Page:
Fine: 1,200,000 EUR
Number of records affected: 900,000
A telephone hotline offering advice on health-related topics had between 650,000 and 900,000 calls publicly available on a web server. This was due to a misconfiguration of a storage device accessible anywhere online that didn’t encrypt the data stored on it and wasn’t password protected. The company also contracted out the hotline using a follow-the-sun model, but didn’t inform customers of this.
Since it was a network storage device that exposed the personal data, the breach could have been avoided by:
Do due diligence on your contractors to ensure that they are handling your customer data securely and employ practices that reduce risk when sharing data with third parties.
Fine: 1,405,000 EUR
Number of records affected: 9,400,000
A cyber-attack took place on a chatbot that the company used on its payment page. The chatbot was hosted by a third party and the attack exposed payment details of customers.
It looks like Ticketmaster didn’t configure the chatbot properly and didn’t have an audit process for API and website requests set up. The company either didn’t mask the CVV when it was entered by customers, or it allowed the bot to decrypt it. In any case, reg 3.2 of PCI DSS specifies that you shouldn’t store CVVs anywhere. This means we know that the third party didn’t comply with PCI DSS; Ticketmaster should have checked this.
Ticketmaster also failed to check the bot’s code before implementing it in their own environment. Inbenta's infected script seemingly stole data from the frontend, so even encrypting the data at Ticketmaster's backend wouldn't have solved the problem. In any case, it’s dangerous to have third-party solutions involved when you are dealing with sensitive data.
Lastly, if Ticketmaster had a set monitoring and audit process, they would have flagged this data breach early on.
Don’t run third-party applications where you are receiving sensitive data, follow industry standards and have set processes that vet any third-party apps wherever they are running, and monitor your systems for suspicious activity.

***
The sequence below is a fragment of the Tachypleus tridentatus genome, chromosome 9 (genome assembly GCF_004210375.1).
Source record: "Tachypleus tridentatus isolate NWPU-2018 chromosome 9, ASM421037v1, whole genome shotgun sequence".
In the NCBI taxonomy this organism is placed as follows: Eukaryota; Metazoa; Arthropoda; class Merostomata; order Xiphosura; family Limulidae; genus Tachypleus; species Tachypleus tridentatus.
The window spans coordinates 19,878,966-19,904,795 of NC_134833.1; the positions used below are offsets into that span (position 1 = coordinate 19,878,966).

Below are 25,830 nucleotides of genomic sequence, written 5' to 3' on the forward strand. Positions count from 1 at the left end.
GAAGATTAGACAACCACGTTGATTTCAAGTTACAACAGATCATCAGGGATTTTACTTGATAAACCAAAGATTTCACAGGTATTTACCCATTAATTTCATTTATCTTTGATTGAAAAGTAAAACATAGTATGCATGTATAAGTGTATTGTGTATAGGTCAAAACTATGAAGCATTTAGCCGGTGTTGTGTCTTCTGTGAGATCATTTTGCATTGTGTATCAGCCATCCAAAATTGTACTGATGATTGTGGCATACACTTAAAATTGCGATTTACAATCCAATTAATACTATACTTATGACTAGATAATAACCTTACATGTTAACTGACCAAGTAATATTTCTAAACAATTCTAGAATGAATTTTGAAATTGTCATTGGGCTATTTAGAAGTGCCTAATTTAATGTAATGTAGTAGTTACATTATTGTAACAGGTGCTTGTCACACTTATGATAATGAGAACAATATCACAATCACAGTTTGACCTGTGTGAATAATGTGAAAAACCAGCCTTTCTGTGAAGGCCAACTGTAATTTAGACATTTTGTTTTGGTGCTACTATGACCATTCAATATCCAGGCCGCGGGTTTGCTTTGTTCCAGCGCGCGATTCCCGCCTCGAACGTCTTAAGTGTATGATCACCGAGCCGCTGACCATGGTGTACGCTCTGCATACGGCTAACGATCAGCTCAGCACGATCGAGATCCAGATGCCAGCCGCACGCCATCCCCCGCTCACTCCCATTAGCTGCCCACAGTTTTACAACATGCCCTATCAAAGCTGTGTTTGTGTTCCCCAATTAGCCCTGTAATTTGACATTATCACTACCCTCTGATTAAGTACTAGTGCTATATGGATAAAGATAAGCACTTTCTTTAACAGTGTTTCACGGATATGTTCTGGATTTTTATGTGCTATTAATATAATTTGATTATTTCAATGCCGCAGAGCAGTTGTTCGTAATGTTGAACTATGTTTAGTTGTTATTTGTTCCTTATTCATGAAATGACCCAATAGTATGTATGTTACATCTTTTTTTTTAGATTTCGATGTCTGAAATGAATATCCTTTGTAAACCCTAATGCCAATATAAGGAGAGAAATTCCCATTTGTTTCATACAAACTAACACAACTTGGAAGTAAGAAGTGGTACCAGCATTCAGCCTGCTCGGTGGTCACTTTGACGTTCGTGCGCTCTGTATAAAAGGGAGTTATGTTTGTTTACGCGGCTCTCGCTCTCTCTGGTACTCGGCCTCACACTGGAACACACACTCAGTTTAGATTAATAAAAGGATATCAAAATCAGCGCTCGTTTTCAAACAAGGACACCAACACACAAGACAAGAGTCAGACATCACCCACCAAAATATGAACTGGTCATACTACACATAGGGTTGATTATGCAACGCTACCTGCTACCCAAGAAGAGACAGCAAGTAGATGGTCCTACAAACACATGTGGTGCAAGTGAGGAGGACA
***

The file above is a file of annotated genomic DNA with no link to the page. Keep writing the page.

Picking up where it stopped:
Fine: 2,900,000 EUR
Number of records affected: Unknown
This health provider skipped the risk analysis before dishing out staff permissions to access patients' records, giving access to staff beyond what their function required.
Capio probably didn’t even know how much data they had or how critically sensitive it was. They should have put role-based access in place, setting out who can have access to what. Moreover, they should have used a tool which would have allowed them to see how much data there is and who is making requests to access it.
Set access-right policies and adhere to them, then set up a way to monitor how many requests are being made to data stores and flag excessive usage or abnormal activity. Keep track of legal changes and follow them to the letter, then implement best practices on top.
Fine: 22,046,000 EUR
Number of records affected: 500,000
The most obvious way to prevent this type of breach is to conduct regular security audits of the web app and development in general. I wouldn’t advise using third party scripts, but if you have to, you should audit them rigorously to make sure they do not weaken your security. This means you need to understand every character used in their code and you will need a specialist engineer for this.
Another way would have been to actively monitor what’s going on online. If the people at BA kept an eye out for anything that could be seen as damaging to their brand, they would have surely come across baways.com and taken steps to have it taken down.
Regular pentesting and automated monitoring would also have helped prevent the breach.
Always monitor and audit what is going on, inside and outside of your perimeter.
Fine: 20,450,000 EUR
Number of records affected: 339,000,000
A web shell had been installed onto a device within Marriott’s systems, giving the attacker the ability to access and edit the contents remotely. Access was exploited in order to install malware, enabling the attacker to have remote access to the system as a privileged user. This provided unrestricted access to the network and reservation data.
Here it seems that Marriot hadn’t set up logical access to the database, meaning that the attacker had access rights to revoke others’ access rights and assign to themselves as the system administrator. In this case, they could have better protected themselves by setting high security requirements to access the account (e.g. 2FA).
On the other hand, if the attacker was able to take control by assigning themselves as system administrator, then they were able to access the local system account used by the service control manager. If access you need to keep the local system account open, then:
If you have masses of especially sensitive data in one place, the database needs a high level of security. Apply 2FA wherever there is sensitive data and if a person doesn’t need access to the local system account then remove the right to access it.
Segment the network and think about who you give access to sensitive data to. Changes to critical systems and databases shouldn’t be carried out directly and this shouldn’t be possible; all changes should undergo verification and mandatory approval, especially if this concerns admin rights.
Lastly, you need to be monitoring critical components of systems, databases, and traffic at all times.